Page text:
Or do you believe every island independently evolved its own, entirely unique, species of trees, grass, fungi, toads, etc.?
Pollen and spores float in the air. That's why many people suffer from hay-fever. (Including me.) They're spread hither and yon by the winds.
Whether humanity was involved in introducing the fungi or not is therefore irrelevant: *any* species which has such a fragile grip on existence is most likely doomed in the long run. Whether that fungus was introduced by man, or by a passing breeze, the result would have been the same.
We can't protect 'em all. Nor should we. Natural selection has the word "natural" in it for a reason.
No shit Sherlock!
".....climate change will no doubt play a role in future extinctions,”
A safe bet that as it's played a massive role in a large number of the previous ones. Most of these rather inconveniently occurred before there were any people around to blame for it though.
waste of carbon
the whole study, all of the debate.. anybody care to hazard the footprint this argument has created?
and these people are being paid to continue the debacle.
poor bloody frogs yes..
we did it however indirectly.. it's not like we're not in the anthropocean(?) era or anything..
"Balance" is only a requirement where there are multiple opposing views of broadly equal value and merit.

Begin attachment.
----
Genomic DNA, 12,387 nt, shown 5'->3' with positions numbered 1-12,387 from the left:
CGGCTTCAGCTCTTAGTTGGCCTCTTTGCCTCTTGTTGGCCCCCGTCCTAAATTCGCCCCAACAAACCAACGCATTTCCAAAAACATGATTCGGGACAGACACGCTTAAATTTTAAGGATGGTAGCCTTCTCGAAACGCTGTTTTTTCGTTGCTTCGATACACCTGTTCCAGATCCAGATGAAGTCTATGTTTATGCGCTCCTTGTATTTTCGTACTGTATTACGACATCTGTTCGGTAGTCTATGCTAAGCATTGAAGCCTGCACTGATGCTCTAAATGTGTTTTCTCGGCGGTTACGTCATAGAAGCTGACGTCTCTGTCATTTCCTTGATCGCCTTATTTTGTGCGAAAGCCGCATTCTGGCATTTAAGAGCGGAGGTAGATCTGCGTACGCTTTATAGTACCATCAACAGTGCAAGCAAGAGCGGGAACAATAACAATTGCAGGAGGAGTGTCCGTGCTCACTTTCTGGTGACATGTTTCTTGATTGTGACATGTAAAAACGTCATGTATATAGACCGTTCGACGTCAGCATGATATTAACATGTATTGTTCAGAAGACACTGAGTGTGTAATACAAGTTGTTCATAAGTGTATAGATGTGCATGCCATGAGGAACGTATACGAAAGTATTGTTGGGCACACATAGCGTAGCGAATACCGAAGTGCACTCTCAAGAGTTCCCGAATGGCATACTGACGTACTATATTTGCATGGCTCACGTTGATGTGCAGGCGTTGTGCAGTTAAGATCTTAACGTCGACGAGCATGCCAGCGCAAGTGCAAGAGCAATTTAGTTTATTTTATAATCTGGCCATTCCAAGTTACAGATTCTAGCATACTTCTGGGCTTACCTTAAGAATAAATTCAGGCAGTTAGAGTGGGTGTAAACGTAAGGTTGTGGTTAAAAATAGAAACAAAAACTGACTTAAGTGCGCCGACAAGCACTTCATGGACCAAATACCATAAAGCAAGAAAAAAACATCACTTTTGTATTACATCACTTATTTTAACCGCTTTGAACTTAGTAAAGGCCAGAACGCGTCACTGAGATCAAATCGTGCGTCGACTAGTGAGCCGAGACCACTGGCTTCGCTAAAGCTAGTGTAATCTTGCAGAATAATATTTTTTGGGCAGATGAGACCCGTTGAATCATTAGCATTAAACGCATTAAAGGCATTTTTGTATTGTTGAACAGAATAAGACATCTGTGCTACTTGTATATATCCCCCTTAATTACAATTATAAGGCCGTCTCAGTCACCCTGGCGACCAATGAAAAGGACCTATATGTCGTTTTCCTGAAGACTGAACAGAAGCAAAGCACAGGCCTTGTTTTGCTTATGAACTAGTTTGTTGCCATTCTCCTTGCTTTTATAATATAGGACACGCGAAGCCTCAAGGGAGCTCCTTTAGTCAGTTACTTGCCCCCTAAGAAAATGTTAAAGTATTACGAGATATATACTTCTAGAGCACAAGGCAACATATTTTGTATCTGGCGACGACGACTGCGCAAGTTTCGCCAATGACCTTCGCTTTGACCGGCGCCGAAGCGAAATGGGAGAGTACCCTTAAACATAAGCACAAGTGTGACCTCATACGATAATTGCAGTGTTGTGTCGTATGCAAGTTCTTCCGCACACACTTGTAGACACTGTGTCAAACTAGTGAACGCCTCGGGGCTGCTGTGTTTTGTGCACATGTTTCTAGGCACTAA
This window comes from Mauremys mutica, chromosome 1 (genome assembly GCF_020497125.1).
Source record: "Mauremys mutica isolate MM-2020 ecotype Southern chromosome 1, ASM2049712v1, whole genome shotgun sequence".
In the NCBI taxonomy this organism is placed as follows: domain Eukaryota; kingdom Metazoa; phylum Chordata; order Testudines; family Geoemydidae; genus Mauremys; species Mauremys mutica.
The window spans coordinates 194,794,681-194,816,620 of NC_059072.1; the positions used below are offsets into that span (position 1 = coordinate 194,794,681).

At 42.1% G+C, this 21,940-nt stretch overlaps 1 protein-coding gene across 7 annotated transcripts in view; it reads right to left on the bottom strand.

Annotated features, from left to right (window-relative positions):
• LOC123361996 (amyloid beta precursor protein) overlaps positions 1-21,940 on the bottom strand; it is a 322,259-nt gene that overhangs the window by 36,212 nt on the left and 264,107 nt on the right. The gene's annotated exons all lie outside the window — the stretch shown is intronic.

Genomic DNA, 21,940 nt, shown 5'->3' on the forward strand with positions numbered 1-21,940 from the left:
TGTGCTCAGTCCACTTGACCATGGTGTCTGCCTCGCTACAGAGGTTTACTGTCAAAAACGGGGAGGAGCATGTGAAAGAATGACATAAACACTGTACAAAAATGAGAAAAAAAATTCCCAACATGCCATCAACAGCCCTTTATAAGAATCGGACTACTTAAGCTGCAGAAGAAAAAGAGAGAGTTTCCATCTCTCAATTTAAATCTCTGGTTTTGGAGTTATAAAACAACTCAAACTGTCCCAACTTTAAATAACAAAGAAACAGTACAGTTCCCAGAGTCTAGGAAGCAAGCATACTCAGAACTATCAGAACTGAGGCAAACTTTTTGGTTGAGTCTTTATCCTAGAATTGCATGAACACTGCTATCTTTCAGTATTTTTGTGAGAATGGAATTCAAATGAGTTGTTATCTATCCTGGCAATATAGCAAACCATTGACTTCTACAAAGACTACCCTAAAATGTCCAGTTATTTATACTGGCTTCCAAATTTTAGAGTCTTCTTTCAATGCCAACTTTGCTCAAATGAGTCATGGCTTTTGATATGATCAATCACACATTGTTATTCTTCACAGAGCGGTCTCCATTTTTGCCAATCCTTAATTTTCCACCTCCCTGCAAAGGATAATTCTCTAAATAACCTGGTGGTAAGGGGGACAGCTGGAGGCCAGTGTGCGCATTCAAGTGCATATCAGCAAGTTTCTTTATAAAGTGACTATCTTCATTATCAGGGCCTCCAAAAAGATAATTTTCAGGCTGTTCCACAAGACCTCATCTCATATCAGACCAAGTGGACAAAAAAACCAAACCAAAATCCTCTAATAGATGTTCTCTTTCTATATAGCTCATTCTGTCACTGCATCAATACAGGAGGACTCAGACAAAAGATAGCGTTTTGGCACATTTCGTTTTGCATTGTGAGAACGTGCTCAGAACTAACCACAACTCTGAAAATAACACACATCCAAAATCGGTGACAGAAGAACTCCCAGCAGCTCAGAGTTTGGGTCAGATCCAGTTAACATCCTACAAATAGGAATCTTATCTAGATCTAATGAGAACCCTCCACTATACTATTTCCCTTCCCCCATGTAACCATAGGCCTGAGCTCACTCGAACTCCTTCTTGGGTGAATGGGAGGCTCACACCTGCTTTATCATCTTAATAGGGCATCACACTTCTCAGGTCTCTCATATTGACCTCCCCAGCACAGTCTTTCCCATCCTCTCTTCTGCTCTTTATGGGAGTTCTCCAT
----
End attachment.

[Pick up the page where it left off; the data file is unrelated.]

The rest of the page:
The recent Climategate (and other) scandals have effectively undermined the panic-mongers' key points. "Man-Made Climate Change" is being pimped by vested interests in exactly the same way malware's potential damage is often hyped to the skies by anti-malware companies. And only the latter have any evidence that could be described—if you squint a little—as "compelling".
The Earth is in exactly zero danger from Homo Sapiens. *We* might be some *slight* danger, but we're an adaptable species; we've survived ice ages and more.
And the ecosystem has been looking after itself just fine for millions of years. Extinctions have happened before—even mass extinctions—and new species evolve to fill any new niches.
(Note: "Natural Climate Change" also exists. Feel free to explain how we're supposed to stop it. And why we should even do so.)
@ Sean Timarco Baggaley
I objected to the use of the term "warmist", which was absent from Lewis' previous essays that touch on climate change. For the avoidance of doubt, I also object to terms like "denier", which are frequently used elsewere. Neither adds value to the literature.
And you are at it yourself, talking about "panic-mongers".
As for the detail of your arguments, please see http://www.skepticalscience.com/argument.php, especially paragraphs 55 and 62.
@ Sean Timarco Baggaley
Furthermore, we expect to get the alternate, non-mainstream viewpoint from The Reg. If you don't wanna see the other side of the coin, go read BBC etc. with the rest of the sheeple.
_Those_ renowned golden toads.
El Nino has been part of the Earth's climate pattern for thousands of years, I suppose. And the golden toads were with us all that time, and now they're gone. If the effect of an El Nino cycle is particularly severe, is that random, or is it anthropogenic?
Ask the Mayans. They were heavily into water management and storage to protect themselves from El Nino effects.
Oh dear, we can't. An extraordinarily extended cycle did for them in the ninth century. That'll be before industrialisation and any alleged Anthropogenic climate effects.
If El Nino took out the Mayans, how did the toads survive?